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Supervisor Liability for Acts of Subordinates (42 U.S.C. § 1983)

No Automatic Liability

Under the theory of Respondent Superior there is no vicarious liability for the actions of a subordinate just because a person is a supervisor. Just knowledge about a violation is not enough to impose supervisory liability, thus for pursuing a supervisory liability claim, a plaintiff must be able to show the following:

  • Supervisors’ involvement in the wrongful conduct
  • Actual knowledge, a personal direction, or knowing acquiescence in the violation
  • Contemporary knowledge of the violation and proof of a pattern of approval, through knowing inaction or consent

Elements the Plaintiff Must Establish

According to CACI 3005 in case the plaintiff claims that the defendant is personally liable for his harm he must be able to prove the following elements to establish the claim:

  • Defendant knew, or in the exercise of reasonable diligence should have known, of his employee’s wrongful conduct
  • Defendant knew that the wrongful conduct created a substantial risk of harm to the plaintiff
  • Defendant disregarded that risk by expressly approving, impliedly approving or failing to take adequate action to prevent his employee’s wrongful conduct
  • Plaintiff was harmed
  • Defendant’s conduct was a substantial factor in causing harm to the plaintiff.

Deliberate Indifference

When the supervisor is found responsible for causing harm to the plaintiff based on deliberate indifference, then he is being held liable for his own wrongful action or inaction, but not held vicariously liable for the wrongful actions or inactions of his subordinates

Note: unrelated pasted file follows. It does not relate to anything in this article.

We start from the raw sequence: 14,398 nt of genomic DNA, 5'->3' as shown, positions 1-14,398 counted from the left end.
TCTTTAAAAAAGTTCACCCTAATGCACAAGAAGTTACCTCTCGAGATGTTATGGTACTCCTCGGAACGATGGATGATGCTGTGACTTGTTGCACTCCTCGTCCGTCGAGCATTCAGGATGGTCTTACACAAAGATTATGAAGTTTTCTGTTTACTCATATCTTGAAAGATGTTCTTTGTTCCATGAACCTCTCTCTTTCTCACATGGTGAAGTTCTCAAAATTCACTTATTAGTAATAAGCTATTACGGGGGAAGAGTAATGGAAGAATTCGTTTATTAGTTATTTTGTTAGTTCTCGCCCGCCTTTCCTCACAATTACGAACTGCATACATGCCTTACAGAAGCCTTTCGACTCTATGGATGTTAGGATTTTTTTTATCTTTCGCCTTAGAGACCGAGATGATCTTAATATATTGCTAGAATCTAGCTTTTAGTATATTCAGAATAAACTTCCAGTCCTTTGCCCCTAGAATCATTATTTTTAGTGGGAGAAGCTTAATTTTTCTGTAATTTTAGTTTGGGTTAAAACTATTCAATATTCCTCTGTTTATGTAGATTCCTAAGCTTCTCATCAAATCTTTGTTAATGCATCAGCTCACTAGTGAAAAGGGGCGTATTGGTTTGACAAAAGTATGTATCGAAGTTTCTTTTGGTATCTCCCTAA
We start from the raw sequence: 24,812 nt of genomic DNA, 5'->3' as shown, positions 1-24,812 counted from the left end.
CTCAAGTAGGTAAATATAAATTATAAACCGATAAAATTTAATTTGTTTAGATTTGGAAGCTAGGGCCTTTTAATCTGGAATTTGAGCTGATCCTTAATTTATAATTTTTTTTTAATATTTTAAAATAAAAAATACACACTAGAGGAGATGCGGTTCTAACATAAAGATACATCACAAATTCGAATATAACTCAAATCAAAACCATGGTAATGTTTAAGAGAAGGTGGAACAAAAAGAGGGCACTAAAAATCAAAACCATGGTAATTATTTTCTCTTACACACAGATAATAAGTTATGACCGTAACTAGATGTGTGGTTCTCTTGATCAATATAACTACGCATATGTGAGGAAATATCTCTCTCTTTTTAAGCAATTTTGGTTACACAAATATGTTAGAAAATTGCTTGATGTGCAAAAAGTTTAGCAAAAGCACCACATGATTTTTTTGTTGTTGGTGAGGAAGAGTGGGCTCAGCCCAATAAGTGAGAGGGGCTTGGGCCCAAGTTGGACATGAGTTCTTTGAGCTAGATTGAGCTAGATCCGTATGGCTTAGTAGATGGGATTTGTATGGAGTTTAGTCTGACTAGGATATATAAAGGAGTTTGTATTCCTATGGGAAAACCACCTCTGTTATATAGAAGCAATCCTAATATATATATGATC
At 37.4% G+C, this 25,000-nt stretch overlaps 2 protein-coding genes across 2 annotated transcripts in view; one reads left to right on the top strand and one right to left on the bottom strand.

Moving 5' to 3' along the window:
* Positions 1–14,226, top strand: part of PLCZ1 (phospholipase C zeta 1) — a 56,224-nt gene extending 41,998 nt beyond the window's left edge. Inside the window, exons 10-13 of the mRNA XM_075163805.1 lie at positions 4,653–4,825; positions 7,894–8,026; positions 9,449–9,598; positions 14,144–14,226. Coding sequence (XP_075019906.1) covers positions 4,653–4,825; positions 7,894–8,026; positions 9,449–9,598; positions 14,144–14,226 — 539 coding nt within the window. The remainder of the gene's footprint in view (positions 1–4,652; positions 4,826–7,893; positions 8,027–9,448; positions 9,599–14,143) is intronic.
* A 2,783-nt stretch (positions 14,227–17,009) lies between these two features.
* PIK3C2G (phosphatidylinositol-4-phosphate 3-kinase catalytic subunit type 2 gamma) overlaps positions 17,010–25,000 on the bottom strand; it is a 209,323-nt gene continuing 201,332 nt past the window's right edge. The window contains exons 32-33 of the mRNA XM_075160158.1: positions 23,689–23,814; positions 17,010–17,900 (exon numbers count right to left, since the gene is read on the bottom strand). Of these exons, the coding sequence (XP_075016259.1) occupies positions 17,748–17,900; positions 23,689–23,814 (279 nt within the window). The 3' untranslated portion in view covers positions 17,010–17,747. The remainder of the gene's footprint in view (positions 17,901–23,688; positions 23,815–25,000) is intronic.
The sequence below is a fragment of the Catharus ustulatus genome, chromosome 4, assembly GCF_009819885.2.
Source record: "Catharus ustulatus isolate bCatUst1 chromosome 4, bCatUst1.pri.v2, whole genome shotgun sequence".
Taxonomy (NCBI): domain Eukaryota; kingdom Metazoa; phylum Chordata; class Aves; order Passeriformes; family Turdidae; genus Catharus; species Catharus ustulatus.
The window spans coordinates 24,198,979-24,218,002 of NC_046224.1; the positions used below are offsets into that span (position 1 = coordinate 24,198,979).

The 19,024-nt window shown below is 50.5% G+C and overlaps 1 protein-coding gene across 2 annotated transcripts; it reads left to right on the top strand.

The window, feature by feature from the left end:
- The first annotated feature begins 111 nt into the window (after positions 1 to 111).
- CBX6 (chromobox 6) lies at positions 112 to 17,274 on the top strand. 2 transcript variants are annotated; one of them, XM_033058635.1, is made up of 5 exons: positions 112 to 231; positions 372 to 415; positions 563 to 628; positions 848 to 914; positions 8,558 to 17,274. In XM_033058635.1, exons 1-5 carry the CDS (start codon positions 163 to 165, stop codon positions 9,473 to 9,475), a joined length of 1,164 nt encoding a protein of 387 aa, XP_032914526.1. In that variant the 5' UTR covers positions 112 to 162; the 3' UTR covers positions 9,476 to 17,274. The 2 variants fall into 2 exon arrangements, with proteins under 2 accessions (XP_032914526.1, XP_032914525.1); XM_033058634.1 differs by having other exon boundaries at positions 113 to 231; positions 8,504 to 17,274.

Agency Immunity Rule

According to California Civil Code Section, 2351a sub-agent, legally appointed, represents the principal in like manner with the original agent; and the original agent cannot be liable to third persons for the acts of the sub-agent. Thus, the general rule is that an agent is not responsible for the unlawful act of an employee when the agent is acting on behalf or in an official capacity of the principal. This is called “agency immunity rule.”  There are substantive exceptions to hold supervisory authority liable for the actions of their employees.

  • Negligent hiring or appointment

A supervisor can be held liable for the actions of the employee if he is guilty of negligence in the appointment of such sub-agent. The negligence can include a decision to hire an employee despite knowledge of wrongful conduct of the employee.

  • Cooperate or authorize the unlawful conduct

According to California Civil Code Section 2343, a supervisor can be responsible for the torts of an employee within the scope of authority, rather than in an individual capacity. In case the supervisor authorizes or directs an unlawful act of the subagent, or improperly cooperates in the subagent’s acts, then he can be held liable for his illegal conduct.

  • Expansive Authority

A supervisor with expansive authority over the hiring, management or firing his employee can be liable for the illegal conduct of the employee, in case he had prior knowledge of the tendencies of its employees to commit such conduct.

 

 

 

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